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Going into Day 3, we didn’t really need to rush like the day before. After having our usual breakfast, we headed to Tonle Sap, the largest freshwater lake in South East Asia. This is the real gem of Cambodia as it accounts for 60% of the Cambodian’s protein intake.
The TonlÃ© Sap (meaning Large Fresh Water River but more commonly translated as Great Lake) is a combined lake and river system of huge importance to Cambodia. It is the largest freshwater lake in South East Asia and is an ecological hotspot that was designated as a UNESCO biosphere in 1997. [Source]
We entered the lake through Chong Khneas, which is the nearest point from Siem Reap. Along the ride to Chong Khneas, we managed to get few glimpses of the local villages. The living condition there, needless to say, is far cry from what we have back home. Houses looked dilapidated and covered in mud as the flood had recently subsided. Most lower lands were however still flooded. Despite all these setbacks, those villagers seemed to be contented with what happened to them and their houses. As John explained, the flood has become an annual affair, so it’s not really a problem for them.
We were greeted by villagers living at Chong Khneas upon our arrival and they were quick to shove some souvenirs into our hands with the hope of earning a buck or two from us. We managed to smile helplessly as to be polite in refusing them.
The deafening sound from the boat’s engine did not help us at all. Poor John as he almost lost his voice when he tried to explain to us. Heh.
Majority people living in Tonle Sap are Cambodians although a small number of them are Vietnamese. According to John, Cambodians tend to build their houses nearer to the ground while Vietnamese prefer to be surrounded by water. And talking about water, it’s the same source they use for everyday lives; bath, cook, drink, and *ugh ugh* (you get what I mean). I’m sure this is not doing any better for humans, but it’s good for the whole ecosystem in Tonle Sap.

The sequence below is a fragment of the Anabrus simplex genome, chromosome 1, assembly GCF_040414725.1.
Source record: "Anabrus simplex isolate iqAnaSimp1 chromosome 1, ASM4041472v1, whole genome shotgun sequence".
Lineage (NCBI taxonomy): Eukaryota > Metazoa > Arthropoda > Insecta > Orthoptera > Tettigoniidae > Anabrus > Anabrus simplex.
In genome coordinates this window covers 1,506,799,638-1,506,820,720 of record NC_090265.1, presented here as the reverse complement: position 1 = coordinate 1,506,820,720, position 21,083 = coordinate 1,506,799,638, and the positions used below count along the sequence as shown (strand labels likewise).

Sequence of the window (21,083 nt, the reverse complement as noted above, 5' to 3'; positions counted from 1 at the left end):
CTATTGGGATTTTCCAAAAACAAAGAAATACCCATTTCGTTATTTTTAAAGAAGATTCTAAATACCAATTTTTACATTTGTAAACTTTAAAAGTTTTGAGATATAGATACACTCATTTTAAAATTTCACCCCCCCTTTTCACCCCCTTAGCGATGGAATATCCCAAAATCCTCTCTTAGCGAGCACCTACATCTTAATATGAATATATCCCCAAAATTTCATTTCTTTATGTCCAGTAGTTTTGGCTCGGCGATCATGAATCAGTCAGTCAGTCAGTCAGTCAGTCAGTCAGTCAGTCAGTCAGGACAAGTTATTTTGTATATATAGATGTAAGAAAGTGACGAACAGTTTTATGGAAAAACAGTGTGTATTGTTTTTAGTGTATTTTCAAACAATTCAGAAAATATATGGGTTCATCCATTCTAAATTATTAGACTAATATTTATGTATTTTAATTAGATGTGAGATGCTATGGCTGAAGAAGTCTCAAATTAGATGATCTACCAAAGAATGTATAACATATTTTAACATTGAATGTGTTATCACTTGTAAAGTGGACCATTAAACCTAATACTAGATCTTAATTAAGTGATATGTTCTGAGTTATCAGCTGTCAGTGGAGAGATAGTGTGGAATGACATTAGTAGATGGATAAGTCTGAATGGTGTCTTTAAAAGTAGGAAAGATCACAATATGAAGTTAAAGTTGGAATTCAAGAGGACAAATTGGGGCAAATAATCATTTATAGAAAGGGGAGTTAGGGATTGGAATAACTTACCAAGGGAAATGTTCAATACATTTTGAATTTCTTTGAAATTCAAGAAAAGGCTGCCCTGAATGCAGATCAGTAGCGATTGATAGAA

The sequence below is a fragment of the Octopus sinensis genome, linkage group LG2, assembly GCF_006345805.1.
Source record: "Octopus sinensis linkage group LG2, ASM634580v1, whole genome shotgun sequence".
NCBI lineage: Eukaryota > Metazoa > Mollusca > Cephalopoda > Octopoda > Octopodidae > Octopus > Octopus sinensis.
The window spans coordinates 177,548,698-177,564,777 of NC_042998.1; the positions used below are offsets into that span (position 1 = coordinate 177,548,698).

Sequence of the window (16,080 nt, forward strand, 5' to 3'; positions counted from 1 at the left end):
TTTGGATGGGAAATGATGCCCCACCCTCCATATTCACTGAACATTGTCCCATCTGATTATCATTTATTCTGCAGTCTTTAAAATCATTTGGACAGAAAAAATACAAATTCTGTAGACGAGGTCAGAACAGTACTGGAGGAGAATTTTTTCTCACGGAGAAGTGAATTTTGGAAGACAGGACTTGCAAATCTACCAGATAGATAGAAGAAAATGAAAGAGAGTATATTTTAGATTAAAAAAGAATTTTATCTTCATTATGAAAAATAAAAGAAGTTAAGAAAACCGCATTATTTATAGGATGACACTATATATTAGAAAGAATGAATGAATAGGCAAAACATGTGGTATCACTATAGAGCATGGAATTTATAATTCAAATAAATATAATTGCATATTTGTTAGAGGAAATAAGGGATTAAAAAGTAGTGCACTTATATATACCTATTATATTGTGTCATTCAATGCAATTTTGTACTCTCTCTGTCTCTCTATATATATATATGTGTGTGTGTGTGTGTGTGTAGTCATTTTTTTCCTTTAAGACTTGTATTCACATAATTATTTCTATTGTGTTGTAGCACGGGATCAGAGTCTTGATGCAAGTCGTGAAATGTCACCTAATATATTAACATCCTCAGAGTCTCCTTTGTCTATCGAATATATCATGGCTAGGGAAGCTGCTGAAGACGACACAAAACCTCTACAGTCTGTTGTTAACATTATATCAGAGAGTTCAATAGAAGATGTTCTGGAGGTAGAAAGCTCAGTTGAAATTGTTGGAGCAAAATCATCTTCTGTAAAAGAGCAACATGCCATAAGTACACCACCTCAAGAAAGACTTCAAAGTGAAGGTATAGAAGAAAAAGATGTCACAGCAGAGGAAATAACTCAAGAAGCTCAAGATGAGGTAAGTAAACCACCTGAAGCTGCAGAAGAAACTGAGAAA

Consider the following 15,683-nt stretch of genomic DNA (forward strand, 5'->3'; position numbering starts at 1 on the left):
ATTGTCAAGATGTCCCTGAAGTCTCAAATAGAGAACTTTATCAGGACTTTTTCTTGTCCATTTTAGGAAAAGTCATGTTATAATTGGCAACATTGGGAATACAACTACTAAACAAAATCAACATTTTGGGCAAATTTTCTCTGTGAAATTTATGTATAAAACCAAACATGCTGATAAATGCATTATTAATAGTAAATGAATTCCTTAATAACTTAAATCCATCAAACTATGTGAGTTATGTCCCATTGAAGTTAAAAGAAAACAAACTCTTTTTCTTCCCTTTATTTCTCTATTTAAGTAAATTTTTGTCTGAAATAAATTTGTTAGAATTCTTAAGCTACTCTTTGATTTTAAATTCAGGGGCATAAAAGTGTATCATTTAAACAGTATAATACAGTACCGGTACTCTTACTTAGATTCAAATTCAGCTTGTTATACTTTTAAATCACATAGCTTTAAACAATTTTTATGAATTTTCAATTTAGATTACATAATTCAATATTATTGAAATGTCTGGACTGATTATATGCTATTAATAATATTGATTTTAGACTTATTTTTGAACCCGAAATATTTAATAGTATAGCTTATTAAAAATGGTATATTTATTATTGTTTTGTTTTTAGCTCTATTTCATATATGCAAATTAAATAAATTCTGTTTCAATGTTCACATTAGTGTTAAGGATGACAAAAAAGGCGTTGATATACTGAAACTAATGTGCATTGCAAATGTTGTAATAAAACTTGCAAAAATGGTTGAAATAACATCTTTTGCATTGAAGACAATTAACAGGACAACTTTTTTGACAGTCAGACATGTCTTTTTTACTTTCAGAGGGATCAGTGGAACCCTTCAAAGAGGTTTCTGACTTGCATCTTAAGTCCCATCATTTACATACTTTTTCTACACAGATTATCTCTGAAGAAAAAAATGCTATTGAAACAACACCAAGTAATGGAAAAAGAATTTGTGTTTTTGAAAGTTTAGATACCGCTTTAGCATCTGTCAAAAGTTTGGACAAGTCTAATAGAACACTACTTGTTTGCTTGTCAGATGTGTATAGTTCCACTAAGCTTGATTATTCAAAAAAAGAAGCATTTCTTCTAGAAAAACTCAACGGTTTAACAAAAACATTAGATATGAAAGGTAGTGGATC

National and local observers often state that the Tonle Sap Lake is rapidly filling with sediment. However, recent long-term sedimentation studies show that net sedimentation within the lake proper has been in the range of 0.1-0.16 mm/year since ca. 5500 years before present (BP). Thus, there is no threat of the lake filling up with sediment. On the contrary, sediment is not a threat to the lake but an important part of its ecosystem, providing nutrients that drive the floodplain productivity. [Source]
After spending some time cruising on the lake, we stopped by a “tourist trap” located somewhere on Tonle Sap. There was basically nothing to see here except some crocodiles and a little girl with her pet… a snake!
We also sampled some mini prawns which tasted a little sweet and dipped with some kind of sour sauce.
We took some time to pose a bit too.
We left the “tourist trap” and returned to Chong Khneas. I managed to capture even more moments on our way back.
Kids in Tonle Sap are like adults. They mostly roam around Tonle Sap either swimming with a bunch of friends or walking on the higher grounds alone. And this is without the supervision from the parents!
More visual feast for your eyes…
We returned to Chong Khneas after an exhilarating boat ride. A visit to Tonle Sap serves as an eye-opener as most of the things we witnessed here can’t be seen elsewhere. However, apart from the meaningful visit, it saddens me on how the government look after their welfares. As some say, the rich will only get richer while the poor will only get poorer. I think I know what it means.
After visiting Tonle Sap, we shopped a while at old market to hunt for souvenirs before headed for lunch. This time, I was able to join them as I have fully recovered from my fever. Heh.
Next up… the most boring place in Siem Reap and Apsara dance show!